Book of the month

20 Jun 2024

Historic Cyprus: A Guide to its Towns and Villages, Monasteries and Castles by Rupert Gunnis

Historic Cyprus: A Guide to its Towns and Villages, Monasteries and Castles by Rupert Gunnis, K. Rustem & Bro, 1973.

Cyprus, a little world in itself…no wild beasts or reptiles disturb the solitude. The water is sweet and cool, the wine is nectar, and the food plain but good.

Les Îles Méditerranéennes

Rupert Gunnis (1899-1965), a distinguished historian and antiquarian, was born in London in 1899 and educated at Eton and Trinity College, Cambridge. In 1923, he joined the Colonial Service, starting as the private secretary to the Governor of Uganda, a position he held until 1926. He then served as private secretary to the Governor of Cyprus, Sir Ronald Storrs, from November 1926 to June 1932. Following this, Gunnis worked as the Inspector of Antiquities for the Cyprus Museum from 1932 to 1935. This role allowed him to deeply immerse himself in the island's history, culminating in his important work “Historic Cyprus: A Guide to its Towns and Villages, Monasteries and Castles”, the fruit of his extensive research into the history and archaeology of the island, has become a classic of its kind. He had also been drawn to the study of church monuments from an early age, with notable contributions such as the “Dictionary of British Sculptors 1660-1851”. His passion is evident through his detailed descriptions of Cyprus’s rich religious architecture.

Gunnis sets the stage with a comprehensive overview of Cyprus’s rich and varied past serving as one of the founding fathers of Cypriot historiography. “The singular interest of the history of Cyprus is primarily due to its geographical position.” From its ancient civilizations to the Byzantine, Medieval and Ottoman periods, he presents a detailed yet accessible narrative. “There is no country whose fortunes have been more varied, or which has reflected more faithfully the ebb and flow of races. It has been the meeting-place of Aryan and Semite, of West and East, of Egypt and Asia, of Christian and Moslem”.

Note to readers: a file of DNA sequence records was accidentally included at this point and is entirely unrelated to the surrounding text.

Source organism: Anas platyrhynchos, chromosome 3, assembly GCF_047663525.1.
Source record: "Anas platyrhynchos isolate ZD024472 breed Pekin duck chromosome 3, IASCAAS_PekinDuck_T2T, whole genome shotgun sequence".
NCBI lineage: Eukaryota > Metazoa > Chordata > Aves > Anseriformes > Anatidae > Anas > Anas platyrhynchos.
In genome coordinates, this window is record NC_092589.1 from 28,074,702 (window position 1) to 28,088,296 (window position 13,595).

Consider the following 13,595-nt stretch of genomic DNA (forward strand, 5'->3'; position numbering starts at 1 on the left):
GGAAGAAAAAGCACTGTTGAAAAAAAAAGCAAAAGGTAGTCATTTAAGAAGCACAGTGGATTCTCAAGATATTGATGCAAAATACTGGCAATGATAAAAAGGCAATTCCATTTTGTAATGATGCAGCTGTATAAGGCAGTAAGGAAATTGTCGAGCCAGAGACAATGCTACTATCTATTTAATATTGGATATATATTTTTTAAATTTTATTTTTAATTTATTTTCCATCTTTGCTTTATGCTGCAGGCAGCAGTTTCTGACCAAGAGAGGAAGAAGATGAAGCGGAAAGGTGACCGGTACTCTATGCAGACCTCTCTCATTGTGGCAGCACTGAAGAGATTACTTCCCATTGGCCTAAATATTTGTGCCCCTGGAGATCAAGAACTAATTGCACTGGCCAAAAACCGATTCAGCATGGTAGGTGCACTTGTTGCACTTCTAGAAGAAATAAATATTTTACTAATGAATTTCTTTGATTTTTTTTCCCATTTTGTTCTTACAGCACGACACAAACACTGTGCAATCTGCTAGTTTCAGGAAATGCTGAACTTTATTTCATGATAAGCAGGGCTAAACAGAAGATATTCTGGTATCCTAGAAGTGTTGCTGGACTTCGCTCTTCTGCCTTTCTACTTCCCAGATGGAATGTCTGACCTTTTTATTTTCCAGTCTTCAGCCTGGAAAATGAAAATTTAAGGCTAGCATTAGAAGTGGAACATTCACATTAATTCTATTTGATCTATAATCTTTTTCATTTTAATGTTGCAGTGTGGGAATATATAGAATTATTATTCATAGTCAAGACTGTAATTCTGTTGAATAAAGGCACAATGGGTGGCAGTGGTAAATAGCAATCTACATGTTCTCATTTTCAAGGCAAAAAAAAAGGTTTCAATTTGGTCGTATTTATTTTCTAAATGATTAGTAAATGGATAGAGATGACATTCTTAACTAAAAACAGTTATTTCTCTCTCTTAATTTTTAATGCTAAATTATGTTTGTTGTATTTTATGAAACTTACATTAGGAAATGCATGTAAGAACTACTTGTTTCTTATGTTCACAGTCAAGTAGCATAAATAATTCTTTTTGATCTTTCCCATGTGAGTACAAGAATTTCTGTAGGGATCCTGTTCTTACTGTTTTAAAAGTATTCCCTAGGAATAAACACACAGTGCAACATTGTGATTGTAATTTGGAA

His engaging style makes complex historical events easy to follow, guiding readers through centuries and highlighting the island's significance and the countless influences that have shaped it. “Possessed in turn by great monarchies of the East, by Greeks, Arabs, Crusaders, Turks, and Christians, it has been in the fore- front of every racial and religious struggle […]”

The island itself emerges as a character in Gunnis’s narrative, with its cities and ruins described in detail. “The Castle of Kyrenia is one of the most ancient buildings in Cyprus, and played a large part in the history of the mediaeval kingdom. It was never taken by Turkish assault, though besieged many times, but only surrendered through starvation or change of policy” and the bustling medieval towns transports readers to another time, where every stone tells a tale. “The Ammochostos of the Greeks (from the two Greek words Ammos-sand: chono-to hide) is one of the finest examples of mediaeval architecture still left and is worthy of comparison with Carcassonne or Ragusa”.

Gunnis strikes a delicate balance between depth and accessibility. While he explores the complexities of Cypriot history, he does so in a way that remains approachable for readers who may not have a background in the subject. His analysis is thorough yet never overwhelming, ensuring that the book is both informative and enjoyable. He has given us a gift - a window into the past that allows us to appreciate the rich tapestry of history that has shaped the Cyprus we know today. This balance makes Historic Cyprus suitable for both serious historians and casual readers with an interest in the past.

You can find this book, and many more, in the Research Centre of the CVAR.

The 'Book Of The Month' series is made possible with the support of OPAP (Cyprus).

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